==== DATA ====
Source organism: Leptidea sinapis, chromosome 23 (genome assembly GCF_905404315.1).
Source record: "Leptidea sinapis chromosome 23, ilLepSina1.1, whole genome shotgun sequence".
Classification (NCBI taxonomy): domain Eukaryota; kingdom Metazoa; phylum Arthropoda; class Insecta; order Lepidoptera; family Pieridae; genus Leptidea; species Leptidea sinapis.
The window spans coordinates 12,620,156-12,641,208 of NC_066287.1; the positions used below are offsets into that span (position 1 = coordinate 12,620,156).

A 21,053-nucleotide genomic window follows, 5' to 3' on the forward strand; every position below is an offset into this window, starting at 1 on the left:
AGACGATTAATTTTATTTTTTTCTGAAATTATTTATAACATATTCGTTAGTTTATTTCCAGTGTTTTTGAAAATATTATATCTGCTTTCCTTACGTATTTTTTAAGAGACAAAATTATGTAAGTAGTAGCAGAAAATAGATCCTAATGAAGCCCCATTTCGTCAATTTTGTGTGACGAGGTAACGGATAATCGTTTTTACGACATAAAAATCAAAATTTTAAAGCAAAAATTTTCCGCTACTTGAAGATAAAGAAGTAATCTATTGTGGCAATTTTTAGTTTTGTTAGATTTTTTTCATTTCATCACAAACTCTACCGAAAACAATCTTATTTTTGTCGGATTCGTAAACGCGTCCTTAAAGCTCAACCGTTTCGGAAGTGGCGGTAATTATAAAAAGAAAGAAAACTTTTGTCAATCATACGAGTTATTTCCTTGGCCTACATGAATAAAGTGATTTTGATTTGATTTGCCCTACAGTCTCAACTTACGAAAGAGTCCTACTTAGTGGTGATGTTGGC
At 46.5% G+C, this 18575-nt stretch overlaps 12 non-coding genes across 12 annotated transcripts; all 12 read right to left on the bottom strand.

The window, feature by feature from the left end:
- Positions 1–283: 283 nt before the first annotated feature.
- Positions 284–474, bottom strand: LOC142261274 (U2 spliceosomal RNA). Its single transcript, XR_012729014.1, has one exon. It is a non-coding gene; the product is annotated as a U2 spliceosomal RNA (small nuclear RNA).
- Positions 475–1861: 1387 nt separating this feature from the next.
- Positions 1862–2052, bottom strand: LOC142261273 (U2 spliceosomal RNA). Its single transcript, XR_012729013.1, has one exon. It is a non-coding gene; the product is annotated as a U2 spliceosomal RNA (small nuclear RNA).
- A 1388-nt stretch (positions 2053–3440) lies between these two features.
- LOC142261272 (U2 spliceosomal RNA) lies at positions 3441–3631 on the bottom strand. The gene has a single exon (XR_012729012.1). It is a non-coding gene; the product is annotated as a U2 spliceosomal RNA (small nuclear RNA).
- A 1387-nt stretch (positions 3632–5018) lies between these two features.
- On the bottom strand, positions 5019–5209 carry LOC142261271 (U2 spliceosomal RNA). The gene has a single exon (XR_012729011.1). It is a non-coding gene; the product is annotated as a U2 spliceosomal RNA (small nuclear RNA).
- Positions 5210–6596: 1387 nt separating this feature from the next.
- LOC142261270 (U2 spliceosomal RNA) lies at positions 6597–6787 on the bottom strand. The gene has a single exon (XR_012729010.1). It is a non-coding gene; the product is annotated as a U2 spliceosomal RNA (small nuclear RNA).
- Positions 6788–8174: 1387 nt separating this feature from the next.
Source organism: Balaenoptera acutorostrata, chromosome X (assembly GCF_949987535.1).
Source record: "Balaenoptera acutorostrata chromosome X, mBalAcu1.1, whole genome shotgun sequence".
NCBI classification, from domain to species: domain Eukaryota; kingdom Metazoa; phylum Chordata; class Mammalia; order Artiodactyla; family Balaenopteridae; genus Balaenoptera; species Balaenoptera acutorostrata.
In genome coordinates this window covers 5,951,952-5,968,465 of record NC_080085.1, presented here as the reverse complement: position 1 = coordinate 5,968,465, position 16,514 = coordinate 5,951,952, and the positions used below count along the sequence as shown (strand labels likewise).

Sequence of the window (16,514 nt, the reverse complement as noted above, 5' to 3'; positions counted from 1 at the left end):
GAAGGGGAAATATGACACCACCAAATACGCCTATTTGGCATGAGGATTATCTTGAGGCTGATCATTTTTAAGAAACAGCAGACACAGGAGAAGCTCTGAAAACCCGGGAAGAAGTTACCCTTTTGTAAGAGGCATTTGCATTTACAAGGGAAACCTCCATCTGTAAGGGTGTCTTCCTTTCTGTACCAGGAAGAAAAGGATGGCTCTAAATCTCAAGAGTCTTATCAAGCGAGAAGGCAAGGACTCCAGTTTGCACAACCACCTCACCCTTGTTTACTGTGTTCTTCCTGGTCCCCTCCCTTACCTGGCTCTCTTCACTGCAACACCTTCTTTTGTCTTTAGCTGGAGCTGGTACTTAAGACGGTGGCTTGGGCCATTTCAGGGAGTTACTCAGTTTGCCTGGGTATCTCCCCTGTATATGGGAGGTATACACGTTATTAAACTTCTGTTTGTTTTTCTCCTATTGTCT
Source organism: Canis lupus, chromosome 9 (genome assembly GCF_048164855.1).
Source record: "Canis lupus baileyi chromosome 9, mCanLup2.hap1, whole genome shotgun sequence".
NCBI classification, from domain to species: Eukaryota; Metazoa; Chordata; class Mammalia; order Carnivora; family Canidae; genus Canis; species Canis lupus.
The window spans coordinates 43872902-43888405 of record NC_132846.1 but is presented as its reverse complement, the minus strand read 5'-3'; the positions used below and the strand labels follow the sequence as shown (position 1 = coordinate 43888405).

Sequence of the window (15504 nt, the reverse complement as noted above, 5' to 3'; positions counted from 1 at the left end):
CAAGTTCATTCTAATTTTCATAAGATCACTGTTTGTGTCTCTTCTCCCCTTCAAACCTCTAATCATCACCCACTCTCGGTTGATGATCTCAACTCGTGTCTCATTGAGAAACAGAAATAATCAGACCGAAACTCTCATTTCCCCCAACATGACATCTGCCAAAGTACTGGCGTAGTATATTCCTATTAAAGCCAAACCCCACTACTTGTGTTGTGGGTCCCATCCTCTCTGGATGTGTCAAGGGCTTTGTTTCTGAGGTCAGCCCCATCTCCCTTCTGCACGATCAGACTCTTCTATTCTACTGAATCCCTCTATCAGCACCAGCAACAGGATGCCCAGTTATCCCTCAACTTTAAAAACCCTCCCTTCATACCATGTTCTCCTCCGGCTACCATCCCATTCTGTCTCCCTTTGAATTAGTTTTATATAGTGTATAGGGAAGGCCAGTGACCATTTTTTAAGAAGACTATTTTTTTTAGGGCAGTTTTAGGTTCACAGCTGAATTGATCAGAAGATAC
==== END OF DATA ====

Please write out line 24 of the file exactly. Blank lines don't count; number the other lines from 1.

Sequence of the window (16,514 nt, the reverse complement as noted above, 5' to 3'; positions counted from 1 at the left end):